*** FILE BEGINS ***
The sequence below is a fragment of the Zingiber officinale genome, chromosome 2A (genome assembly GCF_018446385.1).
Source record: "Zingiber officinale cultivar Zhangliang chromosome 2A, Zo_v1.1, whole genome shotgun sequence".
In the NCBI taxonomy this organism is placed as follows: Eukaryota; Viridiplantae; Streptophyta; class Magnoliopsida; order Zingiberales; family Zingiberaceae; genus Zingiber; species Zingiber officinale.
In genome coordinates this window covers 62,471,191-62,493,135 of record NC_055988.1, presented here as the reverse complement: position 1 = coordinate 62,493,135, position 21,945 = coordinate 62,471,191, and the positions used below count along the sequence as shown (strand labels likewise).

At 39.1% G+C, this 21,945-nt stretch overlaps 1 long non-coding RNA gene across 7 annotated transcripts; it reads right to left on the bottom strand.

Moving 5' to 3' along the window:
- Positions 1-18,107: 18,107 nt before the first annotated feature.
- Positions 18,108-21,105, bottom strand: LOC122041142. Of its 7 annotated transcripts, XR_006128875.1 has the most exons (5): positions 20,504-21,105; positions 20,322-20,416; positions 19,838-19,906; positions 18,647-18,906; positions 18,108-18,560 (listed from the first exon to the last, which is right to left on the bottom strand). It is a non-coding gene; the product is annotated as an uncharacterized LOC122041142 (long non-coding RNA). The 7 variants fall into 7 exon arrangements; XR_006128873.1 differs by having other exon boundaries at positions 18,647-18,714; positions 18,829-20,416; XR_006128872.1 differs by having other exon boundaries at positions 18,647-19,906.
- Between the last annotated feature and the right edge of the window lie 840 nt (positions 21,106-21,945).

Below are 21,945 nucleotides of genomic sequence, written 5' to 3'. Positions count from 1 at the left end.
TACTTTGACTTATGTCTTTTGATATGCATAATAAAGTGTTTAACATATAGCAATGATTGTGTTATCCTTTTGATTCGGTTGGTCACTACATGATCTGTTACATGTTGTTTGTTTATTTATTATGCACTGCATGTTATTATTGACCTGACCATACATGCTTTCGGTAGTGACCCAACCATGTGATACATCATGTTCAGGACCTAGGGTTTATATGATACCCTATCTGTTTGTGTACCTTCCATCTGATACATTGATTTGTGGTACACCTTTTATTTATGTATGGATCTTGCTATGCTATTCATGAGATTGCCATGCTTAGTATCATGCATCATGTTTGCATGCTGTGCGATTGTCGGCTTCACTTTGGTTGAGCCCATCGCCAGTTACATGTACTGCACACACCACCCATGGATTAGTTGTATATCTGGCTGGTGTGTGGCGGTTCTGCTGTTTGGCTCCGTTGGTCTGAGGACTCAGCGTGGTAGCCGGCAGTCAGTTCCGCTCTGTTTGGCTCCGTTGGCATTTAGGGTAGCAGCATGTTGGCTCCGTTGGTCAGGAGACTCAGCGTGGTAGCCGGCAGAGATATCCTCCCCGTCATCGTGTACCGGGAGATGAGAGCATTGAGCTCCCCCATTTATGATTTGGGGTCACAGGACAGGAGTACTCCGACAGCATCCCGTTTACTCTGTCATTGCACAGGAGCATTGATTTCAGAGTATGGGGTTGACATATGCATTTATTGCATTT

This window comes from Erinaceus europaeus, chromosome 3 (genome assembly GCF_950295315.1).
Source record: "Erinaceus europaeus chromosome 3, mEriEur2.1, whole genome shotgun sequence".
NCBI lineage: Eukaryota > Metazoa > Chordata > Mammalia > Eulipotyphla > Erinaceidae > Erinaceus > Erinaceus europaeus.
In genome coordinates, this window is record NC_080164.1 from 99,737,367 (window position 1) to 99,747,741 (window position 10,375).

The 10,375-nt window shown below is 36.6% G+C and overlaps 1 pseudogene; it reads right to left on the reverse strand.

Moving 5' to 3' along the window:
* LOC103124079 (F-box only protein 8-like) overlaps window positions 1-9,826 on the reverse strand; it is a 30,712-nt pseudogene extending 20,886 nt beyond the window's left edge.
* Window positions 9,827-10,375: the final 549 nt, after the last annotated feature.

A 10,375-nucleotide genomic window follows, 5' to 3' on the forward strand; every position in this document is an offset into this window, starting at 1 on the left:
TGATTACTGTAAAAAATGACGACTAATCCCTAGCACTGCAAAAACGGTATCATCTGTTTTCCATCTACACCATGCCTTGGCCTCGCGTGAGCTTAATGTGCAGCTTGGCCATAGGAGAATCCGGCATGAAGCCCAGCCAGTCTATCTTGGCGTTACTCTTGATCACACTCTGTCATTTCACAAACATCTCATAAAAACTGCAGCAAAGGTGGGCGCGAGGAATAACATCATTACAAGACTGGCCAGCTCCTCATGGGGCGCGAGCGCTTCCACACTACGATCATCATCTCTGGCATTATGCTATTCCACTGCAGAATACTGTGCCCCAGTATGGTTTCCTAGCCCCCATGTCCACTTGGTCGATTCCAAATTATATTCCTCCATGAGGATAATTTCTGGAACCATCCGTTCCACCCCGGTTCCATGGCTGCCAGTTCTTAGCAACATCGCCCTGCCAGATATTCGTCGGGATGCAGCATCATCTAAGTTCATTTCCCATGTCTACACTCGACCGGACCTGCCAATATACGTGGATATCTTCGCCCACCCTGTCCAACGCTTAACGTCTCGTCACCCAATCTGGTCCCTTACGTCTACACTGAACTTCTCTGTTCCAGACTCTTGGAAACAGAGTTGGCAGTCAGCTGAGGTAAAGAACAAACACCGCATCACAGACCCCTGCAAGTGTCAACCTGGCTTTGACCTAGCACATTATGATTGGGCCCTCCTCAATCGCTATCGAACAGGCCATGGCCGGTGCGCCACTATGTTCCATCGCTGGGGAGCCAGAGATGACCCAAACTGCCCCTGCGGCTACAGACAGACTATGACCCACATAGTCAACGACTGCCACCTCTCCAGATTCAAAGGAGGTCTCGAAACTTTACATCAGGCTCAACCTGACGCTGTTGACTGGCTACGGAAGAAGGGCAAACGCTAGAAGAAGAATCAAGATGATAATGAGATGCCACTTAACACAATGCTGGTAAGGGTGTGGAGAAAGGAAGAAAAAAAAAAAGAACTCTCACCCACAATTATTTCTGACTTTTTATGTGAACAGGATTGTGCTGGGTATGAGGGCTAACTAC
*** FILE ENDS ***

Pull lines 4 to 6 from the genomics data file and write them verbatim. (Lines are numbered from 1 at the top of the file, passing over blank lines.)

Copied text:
In genome coordinates this window covers 62,471,191-62,493,135 of record NC_055988.1, presented here as the reverse complement: position 1 = coordinate 62,493,135, position 21,945 = coordinate 62,471,191, and the positions used below count along the sequence as shown (strand labels likewise).

At 39.1% G+C, this 21,945-nt stretch overlaps 1 long non-coding RNA gene across 7 annotated transcripts; it reads right to left on the bottom strand.

Moving 5' to 3' along the window: